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Mac Thread, Hiding Wireless Key in Technical; Hey, we've got a load of Macbooks (os x 10.5) running standalone from the network with non administrative users for ...
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    OllieC's Avatar
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    Hiding Wireless Key

    Hey, we've got a load of Macbooks (os x 10.5) running standalone from the network with non administrative users for students. Our problem is that they are connected to the wireless and students are able to view the key by going through the wireless icon in the menubar.

    Any idea how to stop them doing this, doesn't matter if it involves removing the icon either. These are not linked to our x-serve/domain in any way.

    Thanks,
    Ollie.

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    AntonioRocco's Avatar
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    Hi

    Enable Parental Controls for that account and define the Simple Finder Control

    Antonio Rocco (ACSA)

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    OllieC's Avatar
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    Quote Originally Posted by AntonioRocco View Post
    Hi

    Enable Parental Controls for that account and define the Simple Finder Control

    Antonio Rocco (ACSA)
    Thanks, will give that a shot tomorrow... there's already been a failed attempt at it so I was thinking they may have already tried that but will have to see when I get at them tomorrow.

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    rush_tech's Avatar
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    Not hijacking this thread at all

    I've come across the very same situation, I've enabled simple finder control for the user(standard user) is there any other configuration to do after that?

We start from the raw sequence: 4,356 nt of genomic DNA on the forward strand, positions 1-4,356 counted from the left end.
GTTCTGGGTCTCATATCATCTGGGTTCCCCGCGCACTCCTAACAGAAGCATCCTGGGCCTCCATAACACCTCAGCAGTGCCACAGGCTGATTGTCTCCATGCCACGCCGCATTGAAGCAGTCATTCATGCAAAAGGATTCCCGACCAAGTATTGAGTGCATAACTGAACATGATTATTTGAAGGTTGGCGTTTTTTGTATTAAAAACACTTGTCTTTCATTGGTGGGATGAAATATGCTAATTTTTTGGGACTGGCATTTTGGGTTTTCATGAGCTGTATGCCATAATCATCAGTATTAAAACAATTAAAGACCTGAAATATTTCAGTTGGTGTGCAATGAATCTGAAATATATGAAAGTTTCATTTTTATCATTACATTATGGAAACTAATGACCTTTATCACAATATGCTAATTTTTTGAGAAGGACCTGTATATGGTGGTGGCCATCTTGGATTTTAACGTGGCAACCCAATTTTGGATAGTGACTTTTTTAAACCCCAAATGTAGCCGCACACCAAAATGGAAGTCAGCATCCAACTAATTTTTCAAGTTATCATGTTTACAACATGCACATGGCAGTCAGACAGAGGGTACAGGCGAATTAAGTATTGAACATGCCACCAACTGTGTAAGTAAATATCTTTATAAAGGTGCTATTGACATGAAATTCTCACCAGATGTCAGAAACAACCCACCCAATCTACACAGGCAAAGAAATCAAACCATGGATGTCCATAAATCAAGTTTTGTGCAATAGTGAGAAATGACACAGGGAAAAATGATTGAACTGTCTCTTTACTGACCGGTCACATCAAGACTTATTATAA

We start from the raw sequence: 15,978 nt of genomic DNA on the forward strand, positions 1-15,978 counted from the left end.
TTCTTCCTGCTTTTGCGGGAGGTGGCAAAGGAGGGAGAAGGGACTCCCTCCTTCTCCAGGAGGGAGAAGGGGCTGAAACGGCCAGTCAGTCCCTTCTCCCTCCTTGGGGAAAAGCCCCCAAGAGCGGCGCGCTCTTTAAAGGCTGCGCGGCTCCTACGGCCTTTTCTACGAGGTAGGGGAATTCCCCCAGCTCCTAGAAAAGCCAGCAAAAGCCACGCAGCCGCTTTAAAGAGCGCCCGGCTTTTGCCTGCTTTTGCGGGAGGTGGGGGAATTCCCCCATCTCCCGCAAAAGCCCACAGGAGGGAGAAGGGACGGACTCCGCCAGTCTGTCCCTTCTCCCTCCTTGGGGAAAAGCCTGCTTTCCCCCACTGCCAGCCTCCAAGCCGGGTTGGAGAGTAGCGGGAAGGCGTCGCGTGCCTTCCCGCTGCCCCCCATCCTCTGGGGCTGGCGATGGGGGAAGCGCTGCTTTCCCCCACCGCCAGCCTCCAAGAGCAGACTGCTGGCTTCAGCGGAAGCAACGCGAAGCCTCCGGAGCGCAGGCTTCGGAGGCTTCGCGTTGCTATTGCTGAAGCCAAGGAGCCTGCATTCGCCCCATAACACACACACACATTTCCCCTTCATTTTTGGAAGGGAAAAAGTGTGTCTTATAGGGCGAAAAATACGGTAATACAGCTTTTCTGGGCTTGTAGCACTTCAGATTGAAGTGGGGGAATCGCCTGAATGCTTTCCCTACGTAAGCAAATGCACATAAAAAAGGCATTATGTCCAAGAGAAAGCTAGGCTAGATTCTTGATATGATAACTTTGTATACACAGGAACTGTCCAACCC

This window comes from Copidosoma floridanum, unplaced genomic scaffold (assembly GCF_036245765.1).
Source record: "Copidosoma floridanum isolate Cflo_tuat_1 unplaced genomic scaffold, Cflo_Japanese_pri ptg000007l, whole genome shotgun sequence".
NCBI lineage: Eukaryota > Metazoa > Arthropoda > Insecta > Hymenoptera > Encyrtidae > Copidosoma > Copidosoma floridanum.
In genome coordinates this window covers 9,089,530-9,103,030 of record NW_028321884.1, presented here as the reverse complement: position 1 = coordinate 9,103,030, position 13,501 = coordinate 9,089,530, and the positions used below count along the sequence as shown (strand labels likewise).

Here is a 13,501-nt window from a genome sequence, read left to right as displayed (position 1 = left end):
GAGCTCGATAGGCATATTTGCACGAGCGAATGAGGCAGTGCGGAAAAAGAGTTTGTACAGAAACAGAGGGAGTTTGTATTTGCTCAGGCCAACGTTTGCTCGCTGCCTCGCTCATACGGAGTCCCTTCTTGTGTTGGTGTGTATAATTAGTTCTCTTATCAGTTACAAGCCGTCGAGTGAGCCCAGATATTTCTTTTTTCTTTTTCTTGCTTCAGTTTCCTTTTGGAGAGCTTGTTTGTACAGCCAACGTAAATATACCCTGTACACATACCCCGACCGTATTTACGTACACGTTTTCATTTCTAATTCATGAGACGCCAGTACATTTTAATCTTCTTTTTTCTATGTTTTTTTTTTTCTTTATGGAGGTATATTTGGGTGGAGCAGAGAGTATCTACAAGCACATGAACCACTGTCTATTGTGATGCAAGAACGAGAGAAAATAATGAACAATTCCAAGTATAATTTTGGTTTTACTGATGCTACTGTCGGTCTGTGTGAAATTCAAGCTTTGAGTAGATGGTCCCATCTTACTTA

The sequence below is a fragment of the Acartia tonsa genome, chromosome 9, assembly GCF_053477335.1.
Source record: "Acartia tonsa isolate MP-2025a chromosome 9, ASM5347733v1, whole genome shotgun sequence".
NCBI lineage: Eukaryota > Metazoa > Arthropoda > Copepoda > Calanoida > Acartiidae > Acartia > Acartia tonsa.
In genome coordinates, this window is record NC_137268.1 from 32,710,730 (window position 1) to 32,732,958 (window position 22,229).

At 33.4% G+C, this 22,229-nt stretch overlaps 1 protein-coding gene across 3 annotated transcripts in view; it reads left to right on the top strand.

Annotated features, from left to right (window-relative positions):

Can I just ask where is the wireless key visible on a MAC?

    Thanks

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    petectid's Avatar
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    Can you not just uncheck the box in network preferences "Show AirPort status in menu"

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    rush_tech (15th October 2009)

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    rush_tech's Avatar
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    I'll give it a go

    Thanks

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    Hi

    @ rush_tech

    "Can I just ask where is the wireless key visible on a MAC?"

    Keychain Passwords are visible in the Keychain Access application: /Applications/Utilities. Launch the application, select login in the left hand panel, select the password you're interested in (it should be listed) click the 'i' icon at the bottom or use command+i. Select the 'show password' option. You should be prompted to enter the local admin password as well as the option to either 'Always Allow'; 'Allow Once' or 'Cancel'.

    Antonio Rocco (ACSA)

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    rush_tech (15th October 2009)

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    Hold down the apple key and drag the icon off the menu bar. This is the same as removing the tick in 'display in menu bar.'

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    mac_shinobi's Avatar
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    Quote Originally Posted by OllieC
    the wireless and students are able to view the key by going through the wireless icon in the menubar.
    Presuming this is by somehow gaining access to key chain utility or what exactly opens or happens after they get into the wireless icon ?


    Quote Originally Posted by AntonioRocco View Post
    Hi

    @ rush_tech

    "Can I just ask where is the wireless key visible on a MAC?"

    Keychain Passwords are visible in the Keychain Access application: /Applications/Utilities. Launch the application, select login in the left hand panel, select the password you're interested in (it should be listed) click the 'i' icon at the bottom or use command+i. Select the 'show password' option. You should be prompted to enter the local admin password as well as the option to either 'Always Allow'; 'Allow Once' or 'Cancel'.